The least we can do is to have a basic awareness or trainings on such wildlife encounters. There is a lot of scope for wildlife enthusiasts/experts to work in urban areas for creating such awareness among general public with more and more wildlife coming in the cities now. There are a lot of linkages between biodiversity (wildlife) and climate change, however we couldn't really talk about these due to lack of time but yes the changing climate is in a way threatening the wildlife around us and we need to take a stance for them.  

In my opinion, this is the NEW norm in the city where seeing wildlife will be common. Let's understand that they are NOT coming for us or want to HARM us but, these encounters should remind us that we have been encroaching their lands for long now!!! And therefore we must adjust and learn to live with them side by side, giving them space and respect that they deserve!  

Pournima Agarkar.

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Check out the video of upcycling focused cafe Zillionth Bistro owned by Saili Jahagirdar.

Tuesday, February 23, 2021

Biochar the new Black Gold - Event Update!

Dear All, 

Writing after a long time, this is my first blog of 2021. Hope all are fine and taking all the safety precautions in this difficult times. As we try and settle after almost a yearlong lockdown with the most awaited ‘VACCINE’ having a lot of speculations, we are adapting to the NEW normal. 

The NEW normal is all about working cohesively and in collaboration for fighting towards the biggest challenges posed by climate change. Samuchit Enviro Tech, OrjaBox and Rupa Rahul Baja Centre for Environment and Arts (RRBCEA) are committed towards the same cause and working towards user friendly innovative solutions based on using renewable sources of energy that will help reduce the impacts of climate change happening directly or indirectly.  


One such innovative solution introduced by Samuchit Enviro Tech is biochar, where dried leaves (garden waste) are turned to char which can be used as renewable fuel (termed as new black gold that is climate friendly) and other applications like deodorizers and charcoal soaps. OrjaBox is an initiative run by Vishakha Chandhere which provides Sustainable cooking options using solar cookers and biochar fueled steam cookers based on service model. RRBCEA is a facility located in Empress garden for conducting environment and arts focused initiatives. Samuchit Enviro Tech along with OrjaBox has been conducting regular sessions at RRBCEA on processing biochar and experiencing cooking with renewable energy, namely, solar and biochar.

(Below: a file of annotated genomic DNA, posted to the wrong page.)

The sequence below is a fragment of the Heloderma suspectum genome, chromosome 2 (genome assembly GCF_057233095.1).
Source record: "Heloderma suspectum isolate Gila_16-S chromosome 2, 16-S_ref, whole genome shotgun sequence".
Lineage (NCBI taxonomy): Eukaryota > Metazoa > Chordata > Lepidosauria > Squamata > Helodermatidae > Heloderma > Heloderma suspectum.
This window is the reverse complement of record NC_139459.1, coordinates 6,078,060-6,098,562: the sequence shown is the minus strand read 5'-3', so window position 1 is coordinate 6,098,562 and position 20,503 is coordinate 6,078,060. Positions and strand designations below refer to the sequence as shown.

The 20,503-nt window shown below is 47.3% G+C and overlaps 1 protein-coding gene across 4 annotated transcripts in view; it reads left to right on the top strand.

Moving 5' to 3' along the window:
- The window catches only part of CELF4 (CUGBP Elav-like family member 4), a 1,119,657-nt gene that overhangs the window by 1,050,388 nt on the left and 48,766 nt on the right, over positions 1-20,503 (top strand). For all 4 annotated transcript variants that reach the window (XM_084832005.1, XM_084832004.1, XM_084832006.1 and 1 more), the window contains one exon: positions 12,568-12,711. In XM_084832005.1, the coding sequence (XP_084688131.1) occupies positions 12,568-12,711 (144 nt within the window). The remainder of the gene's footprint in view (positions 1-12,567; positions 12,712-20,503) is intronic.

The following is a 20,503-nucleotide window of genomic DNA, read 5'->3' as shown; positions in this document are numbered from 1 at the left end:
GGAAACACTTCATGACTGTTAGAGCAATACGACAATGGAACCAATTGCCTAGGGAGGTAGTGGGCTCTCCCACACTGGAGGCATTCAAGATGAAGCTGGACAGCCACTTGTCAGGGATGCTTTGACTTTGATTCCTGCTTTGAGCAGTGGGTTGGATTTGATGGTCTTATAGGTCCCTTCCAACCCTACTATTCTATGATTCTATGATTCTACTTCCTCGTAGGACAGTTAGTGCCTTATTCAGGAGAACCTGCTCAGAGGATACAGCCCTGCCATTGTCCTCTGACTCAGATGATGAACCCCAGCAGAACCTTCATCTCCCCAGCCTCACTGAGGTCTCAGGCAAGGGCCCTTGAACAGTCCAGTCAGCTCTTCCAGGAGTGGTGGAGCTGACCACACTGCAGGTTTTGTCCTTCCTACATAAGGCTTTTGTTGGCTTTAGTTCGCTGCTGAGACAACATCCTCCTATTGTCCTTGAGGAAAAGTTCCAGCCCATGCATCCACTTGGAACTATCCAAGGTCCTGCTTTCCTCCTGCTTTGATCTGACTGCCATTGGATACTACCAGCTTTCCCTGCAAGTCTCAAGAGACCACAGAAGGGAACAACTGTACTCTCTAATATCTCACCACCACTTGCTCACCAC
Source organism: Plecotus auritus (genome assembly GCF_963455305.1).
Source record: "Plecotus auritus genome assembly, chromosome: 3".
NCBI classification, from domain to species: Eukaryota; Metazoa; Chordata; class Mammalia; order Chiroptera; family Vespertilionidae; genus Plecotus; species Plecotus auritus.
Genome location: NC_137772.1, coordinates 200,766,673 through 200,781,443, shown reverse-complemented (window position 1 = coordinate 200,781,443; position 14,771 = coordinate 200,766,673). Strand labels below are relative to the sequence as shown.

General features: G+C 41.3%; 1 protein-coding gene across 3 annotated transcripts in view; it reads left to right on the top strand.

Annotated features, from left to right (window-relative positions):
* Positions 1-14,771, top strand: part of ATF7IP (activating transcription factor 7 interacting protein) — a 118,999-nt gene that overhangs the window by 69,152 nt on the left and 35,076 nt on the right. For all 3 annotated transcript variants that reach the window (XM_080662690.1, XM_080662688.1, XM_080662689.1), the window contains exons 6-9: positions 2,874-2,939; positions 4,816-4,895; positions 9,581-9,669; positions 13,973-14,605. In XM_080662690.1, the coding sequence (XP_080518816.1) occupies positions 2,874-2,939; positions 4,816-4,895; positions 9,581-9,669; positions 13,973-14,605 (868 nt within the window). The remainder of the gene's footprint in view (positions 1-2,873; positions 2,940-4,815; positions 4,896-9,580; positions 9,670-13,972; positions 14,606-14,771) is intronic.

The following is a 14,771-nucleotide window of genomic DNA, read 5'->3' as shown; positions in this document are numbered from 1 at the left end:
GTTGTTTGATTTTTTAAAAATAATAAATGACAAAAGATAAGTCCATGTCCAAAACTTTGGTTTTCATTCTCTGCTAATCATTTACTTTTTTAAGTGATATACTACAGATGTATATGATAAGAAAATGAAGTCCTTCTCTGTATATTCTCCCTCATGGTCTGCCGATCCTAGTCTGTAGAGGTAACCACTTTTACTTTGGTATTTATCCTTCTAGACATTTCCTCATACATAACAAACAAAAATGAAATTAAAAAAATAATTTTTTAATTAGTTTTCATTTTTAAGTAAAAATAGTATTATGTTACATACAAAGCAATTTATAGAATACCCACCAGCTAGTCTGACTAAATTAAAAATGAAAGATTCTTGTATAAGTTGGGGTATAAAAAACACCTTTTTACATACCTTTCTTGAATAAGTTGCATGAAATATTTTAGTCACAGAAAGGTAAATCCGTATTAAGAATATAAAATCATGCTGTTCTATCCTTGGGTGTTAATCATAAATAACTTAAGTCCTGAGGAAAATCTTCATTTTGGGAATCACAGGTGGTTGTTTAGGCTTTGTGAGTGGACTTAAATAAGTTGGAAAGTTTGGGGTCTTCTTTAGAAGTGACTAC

Its a pleasure to know that this initiative has been received well with corporate leaders like Mrs. Arti Kirloskar and a few government officers who are leading to promote environmental causes. Here's an update on the latest happenings. 


The first demonstration was conducted on the 10th of Feb, 2021 by Ravindra Deshmukh and Prashant Borate from Samuchit Enviro Tech and Vishakha Chandhere and Sujata. This event was focused on showing how to convert waste biomass into biochar using Samuchit's trashflasher kiln, followed by a meal cooked by the OrjaBox team using Solar cookers and Samuchit steam cooker fueled by biochar briquettes. Mrs. Arti Kirloskar and a team of ten members attended this session. Here are some of the photos of this event




The second event was conducted on the 13th February for a group of four people along with Mr. Pramod Jadhav, Upaayukt, Samaj Kalyan Vibhag, Sindhudurg. The focus of this event was a demonstration of the trashflasher kiln. Mr. Pramod Jadhav was so impressed by this, that he purchased a kiln for his own farm in Alibaug. The visitors also could experience the flavour of solar cooking thanks to OrjaBox. Here are some of the photos of this event.





Both the demonstrations were focused on environment and climate friendly ways of managing garden and farm waste and using renewable energy for household cooking. 


We will soon be announcing our next session which would include training on use of biochar for various other applications. Curious to know more? Write to us at for more information. 

  Pournima Agarkar and Vishakha Chandhere.